Asylum Research AFM Characterization-Thin Films

AFM Characterization of Thin Films: High-Resolution Topography and Functional Properties

Asylum Research Cypher™ and MFP-3D™ atomic force microscopes (AFMs) provide valuable information for characterizing thin films and coatings. They quantify 3D roughness and texture with unmatched spatial resolution and measure nanoscale functionality including electrical, magnetic, and mechanical behavior.

Thin films and coatings play a critical role in everything from food containers to photovoltaics. To meet such varied needs, they are made from every class of material and by numerous processes including physical and chemical vapor deposition techniques, atomic layer deposition, and sol gel processing.A key step in developing any new film is characterizing its surface structure and physical properties, whether in engineering commercial products (Figure 1) or pursuing fundamental materials science (Figure 2).

The intrinsic dimensions of films (thickness, grain and domain sizes, etc.) make it important to characterize them on sub-nanometer to micrometer length scales. The AFM is a powerful tool for this purpose for many reasons. For instance, it possesses much higher spatial resolution than other stylus or optical-based methods.4 Samples need not be optically reflective or electrically conducting, allowing access to virtually any film. AFMs also provide complementary information to electron microscopes, such as accurate 3D surface profiles, and offer a more flexible operating environment for work at both ambient and non-ambient atmospheres and temperatures.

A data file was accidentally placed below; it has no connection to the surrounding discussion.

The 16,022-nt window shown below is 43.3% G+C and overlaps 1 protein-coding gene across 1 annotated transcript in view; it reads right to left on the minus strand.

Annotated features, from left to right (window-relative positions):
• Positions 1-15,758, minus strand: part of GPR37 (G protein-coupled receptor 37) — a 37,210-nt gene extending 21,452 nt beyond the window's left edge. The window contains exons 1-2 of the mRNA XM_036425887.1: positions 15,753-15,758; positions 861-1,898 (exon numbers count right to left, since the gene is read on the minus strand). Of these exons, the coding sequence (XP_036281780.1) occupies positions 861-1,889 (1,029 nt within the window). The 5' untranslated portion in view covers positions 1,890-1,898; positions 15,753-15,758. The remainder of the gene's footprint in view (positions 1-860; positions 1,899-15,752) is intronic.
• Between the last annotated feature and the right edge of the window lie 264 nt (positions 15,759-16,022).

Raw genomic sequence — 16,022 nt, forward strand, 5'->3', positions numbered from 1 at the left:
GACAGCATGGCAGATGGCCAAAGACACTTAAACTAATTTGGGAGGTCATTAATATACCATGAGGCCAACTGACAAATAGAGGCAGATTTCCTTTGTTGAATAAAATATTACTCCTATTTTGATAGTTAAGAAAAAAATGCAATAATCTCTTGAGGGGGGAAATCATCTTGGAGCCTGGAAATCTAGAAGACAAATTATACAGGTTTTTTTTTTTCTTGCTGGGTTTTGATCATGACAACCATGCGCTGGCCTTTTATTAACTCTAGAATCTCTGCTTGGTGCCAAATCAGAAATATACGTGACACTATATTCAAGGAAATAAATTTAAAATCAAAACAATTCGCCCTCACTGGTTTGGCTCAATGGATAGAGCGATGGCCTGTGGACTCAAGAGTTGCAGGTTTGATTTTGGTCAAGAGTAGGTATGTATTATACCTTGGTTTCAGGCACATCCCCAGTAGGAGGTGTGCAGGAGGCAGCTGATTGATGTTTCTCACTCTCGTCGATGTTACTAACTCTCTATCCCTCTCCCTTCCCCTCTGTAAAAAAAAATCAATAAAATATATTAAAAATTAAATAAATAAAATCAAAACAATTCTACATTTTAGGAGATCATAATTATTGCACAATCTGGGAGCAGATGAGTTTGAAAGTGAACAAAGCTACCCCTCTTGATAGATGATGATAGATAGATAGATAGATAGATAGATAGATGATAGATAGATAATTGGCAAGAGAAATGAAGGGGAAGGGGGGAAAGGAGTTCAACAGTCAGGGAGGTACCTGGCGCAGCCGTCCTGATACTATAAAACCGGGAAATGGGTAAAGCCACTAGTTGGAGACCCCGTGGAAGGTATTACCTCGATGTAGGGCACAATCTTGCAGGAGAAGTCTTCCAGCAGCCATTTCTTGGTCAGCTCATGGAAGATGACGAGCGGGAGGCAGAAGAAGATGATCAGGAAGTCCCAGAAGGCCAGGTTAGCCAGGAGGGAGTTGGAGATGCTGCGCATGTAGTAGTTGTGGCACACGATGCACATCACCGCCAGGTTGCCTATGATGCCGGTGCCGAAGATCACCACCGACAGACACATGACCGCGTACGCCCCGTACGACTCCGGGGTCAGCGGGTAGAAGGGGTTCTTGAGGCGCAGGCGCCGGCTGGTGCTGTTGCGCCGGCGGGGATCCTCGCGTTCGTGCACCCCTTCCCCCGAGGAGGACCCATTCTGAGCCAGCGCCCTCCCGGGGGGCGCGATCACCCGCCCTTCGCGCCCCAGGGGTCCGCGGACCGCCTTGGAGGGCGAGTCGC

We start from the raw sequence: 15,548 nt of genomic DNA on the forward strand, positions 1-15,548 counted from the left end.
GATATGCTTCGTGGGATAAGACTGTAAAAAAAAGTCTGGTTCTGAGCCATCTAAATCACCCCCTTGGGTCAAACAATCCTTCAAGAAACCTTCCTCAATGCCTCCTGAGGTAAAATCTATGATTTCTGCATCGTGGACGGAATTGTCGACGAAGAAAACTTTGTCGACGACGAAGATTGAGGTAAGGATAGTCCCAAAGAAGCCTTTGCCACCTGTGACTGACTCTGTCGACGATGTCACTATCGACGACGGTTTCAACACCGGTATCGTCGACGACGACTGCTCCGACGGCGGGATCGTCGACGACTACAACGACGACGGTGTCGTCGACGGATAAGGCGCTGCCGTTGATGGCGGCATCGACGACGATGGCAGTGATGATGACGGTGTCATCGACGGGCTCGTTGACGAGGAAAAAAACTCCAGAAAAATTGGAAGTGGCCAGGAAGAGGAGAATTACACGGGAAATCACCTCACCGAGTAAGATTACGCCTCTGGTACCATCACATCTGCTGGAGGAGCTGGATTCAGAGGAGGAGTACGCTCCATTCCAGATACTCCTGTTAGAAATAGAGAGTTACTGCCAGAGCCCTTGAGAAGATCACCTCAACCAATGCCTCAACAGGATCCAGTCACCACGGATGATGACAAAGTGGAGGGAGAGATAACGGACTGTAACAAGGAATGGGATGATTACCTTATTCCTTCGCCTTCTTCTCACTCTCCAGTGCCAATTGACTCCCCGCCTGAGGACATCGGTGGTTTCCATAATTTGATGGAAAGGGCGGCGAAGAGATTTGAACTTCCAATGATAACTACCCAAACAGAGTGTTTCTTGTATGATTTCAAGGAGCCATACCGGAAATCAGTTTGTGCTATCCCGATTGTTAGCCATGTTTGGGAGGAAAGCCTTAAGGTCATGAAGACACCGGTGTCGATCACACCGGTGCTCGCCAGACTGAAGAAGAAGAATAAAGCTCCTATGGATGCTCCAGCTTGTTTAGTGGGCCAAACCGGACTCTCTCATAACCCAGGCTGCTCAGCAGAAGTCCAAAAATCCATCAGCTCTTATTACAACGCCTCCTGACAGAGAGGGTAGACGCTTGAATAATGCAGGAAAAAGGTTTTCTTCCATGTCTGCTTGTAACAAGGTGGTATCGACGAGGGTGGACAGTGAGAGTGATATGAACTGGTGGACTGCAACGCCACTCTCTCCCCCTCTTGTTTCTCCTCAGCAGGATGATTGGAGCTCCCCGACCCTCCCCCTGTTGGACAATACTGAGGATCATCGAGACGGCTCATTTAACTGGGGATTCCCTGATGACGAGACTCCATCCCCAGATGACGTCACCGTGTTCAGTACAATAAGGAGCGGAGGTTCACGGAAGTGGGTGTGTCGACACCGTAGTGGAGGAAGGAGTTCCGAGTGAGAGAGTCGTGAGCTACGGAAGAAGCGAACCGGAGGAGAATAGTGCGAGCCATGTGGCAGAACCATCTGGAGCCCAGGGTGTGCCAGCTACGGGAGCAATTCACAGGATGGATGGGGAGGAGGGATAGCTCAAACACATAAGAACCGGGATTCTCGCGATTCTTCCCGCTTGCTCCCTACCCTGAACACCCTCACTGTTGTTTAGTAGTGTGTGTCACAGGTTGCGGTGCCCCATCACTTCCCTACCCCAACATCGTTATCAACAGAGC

Here we describe the extensive features of Asylum Research AFMs for thin film characterization and show examples over a range of applications. With today’s AFMs, surface roughness can be measured more accurately, quickly, and easily than ever before. A wider array of built-in analysis tools and automated routines mean higher productivity and greater ease of use. Also, research and instrumentation advances have created a variety of AFM modes for measuring nanoscale film functionality including electrical, magnetic, and mechanical response.


Figure 2: Strain effects in ferroelectric NaNbO3 (NNO) films grownon TbScO3 (TSO) substrates with metal organic chemical vapordeposition (MOCVD). Growth of epitaxial NNO on TSO results in significant anisotropic misfit strain. Understanding relations between strain, crystal structure, and ferroelectric response will enable finetuning

of film properties. The lateral piezoresponse force microscopy (PFM) image on a film with thickness d=11 nm reveals a strong in-plane piezoresponse with highly ordered domains (vertical stripes).
For a thicker film (d=21 nm), distortions in the alignment appear. For an even thicker film (d=66 nm), 90º domains (horizontally striped regions) are observed, indicating a 1D to 2D domain pattern transformation. The graph shows values for the lateral piezoelectric domain width D obtained by PFM and x-ray diffraction (XRD). The dependence of D on d changes from approximately constant to the predicted D∝d 0.5 (dotted line) at d≈20 nm, where the 1D
to 2D transformation occurs. Acquired on the MFP-3D AFM. Adapted from Ref. 3.
Figure 1: Oxygen plasma treatment of polyethylene terephthalate(PET) films. PET fibers coated with a conducting polymer such as polypyrrole could be used in “smart” electronic textiles. However, achieving good coating-to-fiber adhesion remains a key challenge.Images of PET films exposed to oxygen plasma show that RMS surface roughness increased with exposure time. Films processed longer than 60 s displayed surface etching and uniform nanoscale features. The graph reveals a linear dependence of roughness on treatment time after ~30 s. Combined with data on surface chemistry, the results can be used to optimize treatment parameters for improved coating adhesion and conductivity. Scan size 1 μm; height scale 35 nm. Imaged with the Cypher S AFM. Adapted from Ref. 2. AFM Characterization-Thin Films